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Living by the Bridge

Recently I had the opportunity to visit a Kurdish Syrian family in their home and share an evening of food, amazing coffee and conversation with them. I have always been one that loved to learn firsthand what other people and cultures were about. Sitting on the floor around the numerous dishes of delicious food I could just imagine what life was like for this family in their past hometown. The glow of the dim lights, the clanking as the people scooped out their food, the laughter and conversations… the family connection. It was an amazing experience for me and one that I will remember for a long time but for my host this time spent with each other was just a daily occurrence in their lives. It’s during these experiences I think back to my journey to get here.

Years ago, eight years to be precise, I was asked to submit my name for the Diversity Officer position. I had no idea what becoming a Diversity Officer entailed other than I would be working with the different diversities that make up our community. I had no idea how incredibly diverse our community was as I had just spent 10 years responding to the calls for service that had come in. I had some great supervisors at that time that guided me and mentored me for the first while. Looking back now I can’t believe how fast the time went and how many great people I’ve met through my Diversity work. My passion for our community has grown from just being “part of the job” to where I’ve found myself often engaged in some type of community building on my own time.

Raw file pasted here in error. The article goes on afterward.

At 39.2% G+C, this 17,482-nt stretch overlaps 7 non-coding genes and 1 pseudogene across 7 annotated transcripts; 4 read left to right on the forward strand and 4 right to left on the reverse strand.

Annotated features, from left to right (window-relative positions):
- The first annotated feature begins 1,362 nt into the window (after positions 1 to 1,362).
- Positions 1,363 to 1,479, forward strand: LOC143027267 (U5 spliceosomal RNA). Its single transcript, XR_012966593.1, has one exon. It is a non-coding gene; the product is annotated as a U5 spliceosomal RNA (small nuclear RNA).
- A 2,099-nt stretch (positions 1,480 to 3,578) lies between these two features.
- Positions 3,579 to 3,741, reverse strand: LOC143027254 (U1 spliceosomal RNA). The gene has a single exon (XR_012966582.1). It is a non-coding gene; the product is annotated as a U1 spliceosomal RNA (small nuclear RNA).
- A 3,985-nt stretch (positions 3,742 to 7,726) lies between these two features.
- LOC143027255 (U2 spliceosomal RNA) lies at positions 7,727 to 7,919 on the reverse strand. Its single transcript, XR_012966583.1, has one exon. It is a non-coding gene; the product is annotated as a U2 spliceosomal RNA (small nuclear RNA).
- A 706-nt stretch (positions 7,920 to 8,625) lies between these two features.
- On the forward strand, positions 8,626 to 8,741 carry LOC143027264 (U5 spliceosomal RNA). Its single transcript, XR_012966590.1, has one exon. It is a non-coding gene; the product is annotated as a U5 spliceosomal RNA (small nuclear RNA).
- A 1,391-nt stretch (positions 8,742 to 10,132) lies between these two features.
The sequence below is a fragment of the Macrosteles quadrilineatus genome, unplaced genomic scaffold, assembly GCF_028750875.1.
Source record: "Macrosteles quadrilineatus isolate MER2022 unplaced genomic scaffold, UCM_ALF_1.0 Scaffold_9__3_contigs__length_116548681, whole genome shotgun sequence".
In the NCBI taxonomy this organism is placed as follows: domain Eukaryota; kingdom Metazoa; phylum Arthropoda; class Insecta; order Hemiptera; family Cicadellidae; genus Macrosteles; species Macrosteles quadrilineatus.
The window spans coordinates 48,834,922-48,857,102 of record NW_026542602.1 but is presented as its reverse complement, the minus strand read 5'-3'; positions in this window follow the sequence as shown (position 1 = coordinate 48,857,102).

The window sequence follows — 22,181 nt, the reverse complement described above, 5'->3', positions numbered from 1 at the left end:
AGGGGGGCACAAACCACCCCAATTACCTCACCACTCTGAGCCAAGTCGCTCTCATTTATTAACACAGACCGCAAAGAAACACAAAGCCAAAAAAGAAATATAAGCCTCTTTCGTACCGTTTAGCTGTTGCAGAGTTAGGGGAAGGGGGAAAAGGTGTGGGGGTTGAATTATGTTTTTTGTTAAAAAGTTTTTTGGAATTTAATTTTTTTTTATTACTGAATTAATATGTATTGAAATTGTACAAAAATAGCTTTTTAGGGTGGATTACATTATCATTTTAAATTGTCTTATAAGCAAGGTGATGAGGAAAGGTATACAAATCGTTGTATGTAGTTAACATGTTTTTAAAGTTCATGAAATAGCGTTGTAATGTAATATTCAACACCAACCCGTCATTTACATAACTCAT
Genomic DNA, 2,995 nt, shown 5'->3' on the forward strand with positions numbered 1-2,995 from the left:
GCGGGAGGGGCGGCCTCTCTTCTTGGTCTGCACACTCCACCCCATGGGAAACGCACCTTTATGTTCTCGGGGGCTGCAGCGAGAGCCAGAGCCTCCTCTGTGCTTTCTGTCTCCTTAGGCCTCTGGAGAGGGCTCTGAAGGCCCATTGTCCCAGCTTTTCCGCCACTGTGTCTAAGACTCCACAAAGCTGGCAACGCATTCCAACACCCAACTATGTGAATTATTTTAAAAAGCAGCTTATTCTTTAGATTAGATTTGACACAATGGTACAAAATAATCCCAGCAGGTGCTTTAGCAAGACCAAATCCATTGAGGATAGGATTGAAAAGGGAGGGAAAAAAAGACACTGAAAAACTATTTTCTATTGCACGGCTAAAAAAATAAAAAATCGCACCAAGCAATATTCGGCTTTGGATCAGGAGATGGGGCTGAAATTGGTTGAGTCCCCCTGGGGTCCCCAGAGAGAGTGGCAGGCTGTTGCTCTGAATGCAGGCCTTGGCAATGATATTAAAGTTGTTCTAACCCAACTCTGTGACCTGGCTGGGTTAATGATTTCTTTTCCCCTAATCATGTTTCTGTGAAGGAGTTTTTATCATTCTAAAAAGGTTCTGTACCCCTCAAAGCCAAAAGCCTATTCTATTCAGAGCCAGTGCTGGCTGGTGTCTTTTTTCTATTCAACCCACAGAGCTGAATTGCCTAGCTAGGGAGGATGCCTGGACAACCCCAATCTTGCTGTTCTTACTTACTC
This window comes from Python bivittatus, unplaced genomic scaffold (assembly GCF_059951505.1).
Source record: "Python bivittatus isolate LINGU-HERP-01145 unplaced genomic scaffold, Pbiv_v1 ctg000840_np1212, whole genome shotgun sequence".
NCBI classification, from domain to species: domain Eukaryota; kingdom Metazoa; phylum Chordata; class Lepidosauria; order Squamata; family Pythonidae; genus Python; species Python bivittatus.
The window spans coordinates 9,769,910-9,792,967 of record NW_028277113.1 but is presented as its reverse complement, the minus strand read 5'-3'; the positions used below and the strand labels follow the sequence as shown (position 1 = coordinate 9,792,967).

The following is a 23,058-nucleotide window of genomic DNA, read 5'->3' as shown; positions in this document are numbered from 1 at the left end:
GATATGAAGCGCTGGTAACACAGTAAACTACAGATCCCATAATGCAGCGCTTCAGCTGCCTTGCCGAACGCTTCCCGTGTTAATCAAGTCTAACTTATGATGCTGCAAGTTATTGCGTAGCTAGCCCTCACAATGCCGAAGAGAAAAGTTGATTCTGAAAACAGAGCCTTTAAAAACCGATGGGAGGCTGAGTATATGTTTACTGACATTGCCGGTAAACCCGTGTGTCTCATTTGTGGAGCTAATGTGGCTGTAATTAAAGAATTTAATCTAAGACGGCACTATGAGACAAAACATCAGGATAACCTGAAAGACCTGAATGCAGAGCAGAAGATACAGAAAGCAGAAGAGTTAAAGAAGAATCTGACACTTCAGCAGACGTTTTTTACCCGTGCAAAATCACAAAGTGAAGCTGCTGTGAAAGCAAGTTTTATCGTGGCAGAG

"Part of the Job"



When thinking about community giving one usually thinks of giving of your money but it’s so much more than that. The most valuable commodity anyone can give is their time. Investing time into your community does several things. The first is that it allows for a human connection that so many people long for. Technology is awesome but has disconnected so many of us from each other. True most of us have Facebook or other social media outlets that keep us connected but its superficial connections at best. The second thing it does is allows people from the community that you’re engaged in to feel valuable. The third is that it creates true understanding of each other’s lives and culture. Fourth it allows one to see the beauty of that community.

There are so many good things happening in our community that it’s hard to be involved in all of them. Our only job is to do what we can, which may create a small ripple of goodness for our shared community.
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